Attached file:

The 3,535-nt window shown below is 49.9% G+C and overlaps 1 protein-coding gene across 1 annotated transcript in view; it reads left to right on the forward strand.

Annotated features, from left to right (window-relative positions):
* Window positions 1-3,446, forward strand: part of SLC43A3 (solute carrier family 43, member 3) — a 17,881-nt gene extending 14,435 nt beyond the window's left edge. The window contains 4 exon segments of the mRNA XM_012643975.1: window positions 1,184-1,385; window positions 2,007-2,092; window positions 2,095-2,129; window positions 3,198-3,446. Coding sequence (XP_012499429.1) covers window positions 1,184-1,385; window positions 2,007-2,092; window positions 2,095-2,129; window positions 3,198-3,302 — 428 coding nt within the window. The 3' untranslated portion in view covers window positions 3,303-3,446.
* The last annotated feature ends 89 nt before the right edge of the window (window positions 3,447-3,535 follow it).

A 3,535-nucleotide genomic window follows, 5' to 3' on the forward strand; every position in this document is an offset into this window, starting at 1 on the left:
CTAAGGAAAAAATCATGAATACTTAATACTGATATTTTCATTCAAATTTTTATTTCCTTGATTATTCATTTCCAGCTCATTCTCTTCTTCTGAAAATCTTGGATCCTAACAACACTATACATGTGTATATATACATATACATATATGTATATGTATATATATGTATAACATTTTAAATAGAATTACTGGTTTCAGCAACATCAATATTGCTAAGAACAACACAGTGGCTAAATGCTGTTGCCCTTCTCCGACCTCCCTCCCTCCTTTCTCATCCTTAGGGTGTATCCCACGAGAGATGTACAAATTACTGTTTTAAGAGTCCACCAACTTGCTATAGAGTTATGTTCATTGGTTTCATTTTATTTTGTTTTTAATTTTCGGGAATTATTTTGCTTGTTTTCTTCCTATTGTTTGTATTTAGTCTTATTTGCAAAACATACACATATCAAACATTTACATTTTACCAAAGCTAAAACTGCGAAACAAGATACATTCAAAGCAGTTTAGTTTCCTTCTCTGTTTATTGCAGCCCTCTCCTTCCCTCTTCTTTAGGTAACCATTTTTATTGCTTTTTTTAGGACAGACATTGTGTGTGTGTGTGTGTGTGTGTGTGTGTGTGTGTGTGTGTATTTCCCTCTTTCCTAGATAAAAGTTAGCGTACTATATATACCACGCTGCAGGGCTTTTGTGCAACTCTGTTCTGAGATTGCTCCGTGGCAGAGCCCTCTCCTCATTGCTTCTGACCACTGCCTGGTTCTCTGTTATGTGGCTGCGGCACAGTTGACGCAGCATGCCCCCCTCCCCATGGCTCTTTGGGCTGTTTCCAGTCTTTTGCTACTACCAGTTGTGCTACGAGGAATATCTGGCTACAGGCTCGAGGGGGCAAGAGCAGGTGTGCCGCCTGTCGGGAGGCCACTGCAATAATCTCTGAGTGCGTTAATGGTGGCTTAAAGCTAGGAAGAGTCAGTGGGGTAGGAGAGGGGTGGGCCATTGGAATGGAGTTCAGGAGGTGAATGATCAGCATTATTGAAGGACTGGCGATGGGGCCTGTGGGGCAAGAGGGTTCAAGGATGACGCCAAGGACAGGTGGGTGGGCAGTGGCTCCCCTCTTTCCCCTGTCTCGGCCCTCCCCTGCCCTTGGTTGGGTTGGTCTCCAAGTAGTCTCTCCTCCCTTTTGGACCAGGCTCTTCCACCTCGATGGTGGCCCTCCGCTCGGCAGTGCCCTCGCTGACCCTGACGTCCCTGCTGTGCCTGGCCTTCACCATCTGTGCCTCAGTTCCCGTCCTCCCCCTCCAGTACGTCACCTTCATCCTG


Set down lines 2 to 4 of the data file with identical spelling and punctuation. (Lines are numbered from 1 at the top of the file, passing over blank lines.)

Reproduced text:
Annotated features, from left to right (window-relative positions):
* Window positions 1-3,446, forward strand: part of SLC43A3 (solute carrier family 43, member 3) — a 17,881-nt gene extending 14,435 nt beyond the window's left edge. The window contains 4 exon segments of the mRNA XM_012643975.1: window positions 1,184-1,385; window positions 2,007-2,092; window positions 2,095-2,129; window positions 3,198-3,446. Coding sequence (XP_012499429.1) covers window positions 1,184-1,385; window positions 2,007-2,092; window positions 2,095-2,129; window positions 3,198-3,302 — 428 coding nt within the window. The 3' untranslated portion in view covers window positions 3,303-3,446.
* The last annotated feature ends 89 nt before the right edge of the window (window positions 3,447-3,535 follow it).